A NEW BEGINNING . . .

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I know , I know. New beginning is redundant . . . but I like the way it reads, just bear with me.

I remember reading the futuristic sci-fi mysteries ( I read everything I could lay my hands on ) that belonged to my big brother Kenneth ( he was an avid reader ). And the year the story took place would be 2000 something. The date alone, 2000, made for scary fiction back then.

In 1957 talking about the year 2000 was something my young brain couldn’t even grasp. Wow, that was way into the future.

But here I sit, enjoying my habitual morning coffee, on the first day of the new year, 2016. And I feel like I’ve been catapulted from 1957 into 2016. It seems like  it happened that quickly!

On the first day of each new year, as a rule, in a melancholy mood, I sift through events and happenings of the year that’s just flown past. I experience pretty much the same emotions each year and in much the same order—they are as follows:

  • Wonder and awe at the swiftness of time.
  • A bittersweet sadness for times past.
  • The creeping in of yet unspoken goals.
  • A spark of excitement for what the new year may bring.

The last on my list, that spark of excitement, is the one I’m thankful for. I’m indeed grateful that I still get excited for the year ahead—whatever it might bring!

My wish for you, friends, family and readers, is that you, too, get excited for the year ahead. Set goals. Expect success and good results. Know that if—no, not if, but when things sometimes go wrong, you don’t  buckle under—you buckle up and push harder, or redirect—whichever is needed to keep you on track with your goals. From my home to yours, I wish you much success and good fortune in 2016!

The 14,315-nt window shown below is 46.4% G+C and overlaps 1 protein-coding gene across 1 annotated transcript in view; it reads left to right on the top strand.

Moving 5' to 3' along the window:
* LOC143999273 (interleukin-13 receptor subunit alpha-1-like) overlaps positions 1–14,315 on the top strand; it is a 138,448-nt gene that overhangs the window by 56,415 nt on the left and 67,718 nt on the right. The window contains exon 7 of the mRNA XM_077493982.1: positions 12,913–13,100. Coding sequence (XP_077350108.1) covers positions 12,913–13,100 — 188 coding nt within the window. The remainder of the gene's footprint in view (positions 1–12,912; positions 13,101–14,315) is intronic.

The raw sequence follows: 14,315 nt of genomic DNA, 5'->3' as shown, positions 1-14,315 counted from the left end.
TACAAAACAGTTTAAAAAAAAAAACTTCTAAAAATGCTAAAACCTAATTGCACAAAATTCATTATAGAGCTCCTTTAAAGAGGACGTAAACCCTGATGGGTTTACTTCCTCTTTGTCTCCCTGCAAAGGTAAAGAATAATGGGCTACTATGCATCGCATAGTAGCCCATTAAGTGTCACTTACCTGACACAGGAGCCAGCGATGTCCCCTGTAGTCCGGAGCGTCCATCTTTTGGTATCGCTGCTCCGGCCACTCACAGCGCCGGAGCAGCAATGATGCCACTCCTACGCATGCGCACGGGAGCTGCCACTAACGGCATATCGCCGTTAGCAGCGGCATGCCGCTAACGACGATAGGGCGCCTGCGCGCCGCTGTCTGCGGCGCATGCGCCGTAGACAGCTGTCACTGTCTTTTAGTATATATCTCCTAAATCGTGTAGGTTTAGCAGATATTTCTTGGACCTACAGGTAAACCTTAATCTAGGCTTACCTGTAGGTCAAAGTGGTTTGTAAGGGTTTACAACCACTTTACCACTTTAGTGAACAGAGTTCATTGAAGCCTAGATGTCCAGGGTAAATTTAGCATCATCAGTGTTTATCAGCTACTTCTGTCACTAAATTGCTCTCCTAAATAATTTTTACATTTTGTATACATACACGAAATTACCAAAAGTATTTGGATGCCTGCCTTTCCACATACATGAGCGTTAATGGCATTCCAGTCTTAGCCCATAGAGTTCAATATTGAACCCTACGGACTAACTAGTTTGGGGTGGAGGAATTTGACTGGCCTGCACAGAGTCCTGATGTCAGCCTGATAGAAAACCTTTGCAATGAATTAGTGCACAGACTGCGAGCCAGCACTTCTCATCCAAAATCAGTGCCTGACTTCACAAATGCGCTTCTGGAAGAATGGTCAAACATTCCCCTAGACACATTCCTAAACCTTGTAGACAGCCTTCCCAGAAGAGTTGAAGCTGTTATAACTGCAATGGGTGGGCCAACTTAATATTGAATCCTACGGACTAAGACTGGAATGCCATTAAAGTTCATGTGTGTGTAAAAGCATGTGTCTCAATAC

Happy New Year!

Keep God first in your goals and plans, He’s on your side. Until next time—signing off with a :-), Mare

Leaning on The Rail.

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How often do we find ourselves leaning on a fence rail, or looking out the window, maybe even sitting on the patio and taking a break. Any of those places provide a perfect place and time to wonder about things. Things like the future, the scenery before us, or more likely, a task that’s proving difficult to get finished.

Or maybe we’re just . . . leaning on the rail.

Every time I see this photo, I focus on the dreamy quality of the setting. The model’s seemingly relaxed gaze across the beautiful fall landscape could be misleading. The scene might make me wonder what interesting thoughts this person would be having in this serene setting.

  • I can picture a sadness because she’s waiting for someone who may not return.
  • I can see a woman walking to a neighbor’s house and paused to enjoy the smell of fall. She’ll describe it to her friend later.
  • I can see an artist searching for the perfect spot to paint from. There’s so much to choose from!

Only, I know the model, and her thoughts were none of the above.

My sister and I had been to an auction, and we were both very tired. But I had my camera with me—and I love old falling down fences with peeling paint. Especially old fences with rustic red peeling paint.

I made Ruth, my sister, go stand by the fence. She complained that she looked awful and she didn’t want her picture made. She didn’t look awful, but I compromised and said she could stand with her back to me—I just wanted a figure by the fence.

My point is that many times what a thing looks like and what it actually is, can be worlds apart. The next time an image makes you wonder what’s going on in the scene, pause for a moment, and try to imagine three completely different scenarios to fit the image.

It’s fun. And for the writer it stirs the imagination.

I was pretty sure that what Ruthy was thinking was far different from the dreamy image I wanted to depict to my viewers.

I hurried the shot. 🙂

Until next time,

Mare 🙂

Keep God first in your plans, things work out better.